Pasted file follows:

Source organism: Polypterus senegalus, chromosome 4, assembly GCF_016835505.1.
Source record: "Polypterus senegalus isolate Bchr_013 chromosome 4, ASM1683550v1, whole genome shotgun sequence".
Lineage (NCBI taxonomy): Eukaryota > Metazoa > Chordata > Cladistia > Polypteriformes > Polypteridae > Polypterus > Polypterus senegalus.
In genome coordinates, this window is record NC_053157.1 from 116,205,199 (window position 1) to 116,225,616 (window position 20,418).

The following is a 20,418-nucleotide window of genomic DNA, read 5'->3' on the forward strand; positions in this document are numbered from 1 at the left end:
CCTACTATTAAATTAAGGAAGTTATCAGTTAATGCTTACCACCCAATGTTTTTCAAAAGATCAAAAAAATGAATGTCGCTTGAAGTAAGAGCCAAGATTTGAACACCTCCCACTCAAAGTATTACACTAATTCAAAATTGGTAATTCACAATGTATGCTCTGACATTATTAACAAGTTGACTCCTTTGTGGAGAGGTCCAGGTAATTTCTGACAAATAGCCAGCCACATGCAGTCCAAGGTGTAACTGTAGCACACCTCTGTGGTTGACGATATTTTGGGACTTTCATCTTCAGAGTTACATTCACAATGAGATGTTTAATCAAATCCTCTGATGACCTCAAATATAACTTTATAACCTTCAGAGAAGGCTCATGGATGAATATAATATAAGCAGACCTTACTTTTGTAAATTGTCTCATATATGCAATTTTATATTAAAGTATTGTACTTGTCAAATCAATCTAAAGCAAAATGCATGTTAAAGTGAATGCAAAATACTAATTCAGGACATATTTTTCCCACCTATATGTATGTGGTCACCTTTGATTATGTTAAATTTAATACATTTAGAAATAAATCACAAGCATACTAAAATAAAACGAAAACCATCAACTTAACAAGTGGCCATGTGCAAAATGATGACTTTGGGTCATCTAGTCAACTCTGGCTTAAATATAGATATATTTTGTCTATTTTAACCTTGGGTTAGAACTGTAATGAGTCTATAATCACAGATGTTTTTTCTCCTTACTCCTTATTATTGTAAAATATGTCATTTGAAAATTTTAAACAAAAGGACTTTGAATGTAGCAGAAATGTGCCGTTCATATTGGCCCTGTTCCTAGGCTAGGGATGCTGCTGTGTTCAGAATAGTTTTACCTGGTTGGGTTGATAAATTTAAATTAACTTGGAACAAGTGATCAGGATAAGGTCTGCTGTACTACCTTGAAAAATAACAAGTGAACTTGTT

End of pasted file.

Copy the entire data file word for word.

Source organism: Polypterus senegalus, chromosome 4, assembly GCF_016835505.1.
Source record: "Polypterus senegalus isolate Bchr_013 chromosome 4, ASM1683550v1, whole genome shotgun sequence".
Lineage (NCBI taxonomy): Eukaryota > Metazoa > Chordata > Cladistia > Polypteriformes > Polypteridae > Polypterus > Polypterus senegalus.
In genome coordinates, this window is record NC_053157.1 from 116,205,199 (window position 1) to 116,225,616 (window position 20,418).

The following is a 20,418-nucleotide window of genomic DNA, read 5'->3' on the forward strand; positions in this document are numbered from 1 at the left end:
CCTACTATTAAATTAAGGAAGTTATCAGTTAATGCTTACCACCCAATGTTTTTCAAAAGATCAAAAAAATGAATGTCGCTTGAAGTAAGAGCCAAGATTTGAACACCTCCCACTCAAAGTATTACACTAATTCAAAATTGGTAATTCACAATGTATGCTCTGACATTATTAACAAGTTGACTCCTTTGTGGAGAGGTCCAGGTAATTTCTGACAAATAGCCAGCCACATGCAGTCCAAGGTGTAACTGTAGCACACCTCTGTGGTTGACGATATTTTGGGACTTTCATCTTCAGAGTTACATTCACAATGAGATGTTTAATCAAATCCTCTGATGACCTCAAATATAACTTTATAACCTTCAGAGAAGGCTCATGGATGAATATAATATAAGCAGACCTTACTTTTGTAAATTGTCTCATATATGCAATTTTATATTAAAGTATTGTACTTGTCAAATCAATCTAAAGCAAAATGCATGTTAAAGTGAATGCAAAATACTAATTCAGGACATATTTTTCCCACCTATATGTATGTGGTCACCTTTGATTATGTTAAATTTAATACATTTAGAAATAAATCACAAGCATACTAAAATAAAACGAAAACCATCAACTTAACAAGTGGCCATGTGCAAAATGATGACTTTGGGTCATCTAGTCAACTCTGGCTTAAATATAGATATATTTTGTCTATTTTAACCTTGGGTTAGAACTGTAATGAGTCTATAATCACAGATGTTTTTTCTCCTTACTCCTTATTATTGTAAAATATGTCATTTGAAAATTTTAAACAAAAGGACTTTGAATGTAGCAGAAATGTGCCGTTCATATTGGCCCTGTTCCTAGGCTAGGGATGCTGCTGTGTTCAGAATAGTTTTACCTGGTTGGGTTGATAAATTTAAATTAACTTGGAACAAGTGATCAGGATAAGGTCTGCTGTACTACCTTGAAAAATAACAAGTGAACTTGTT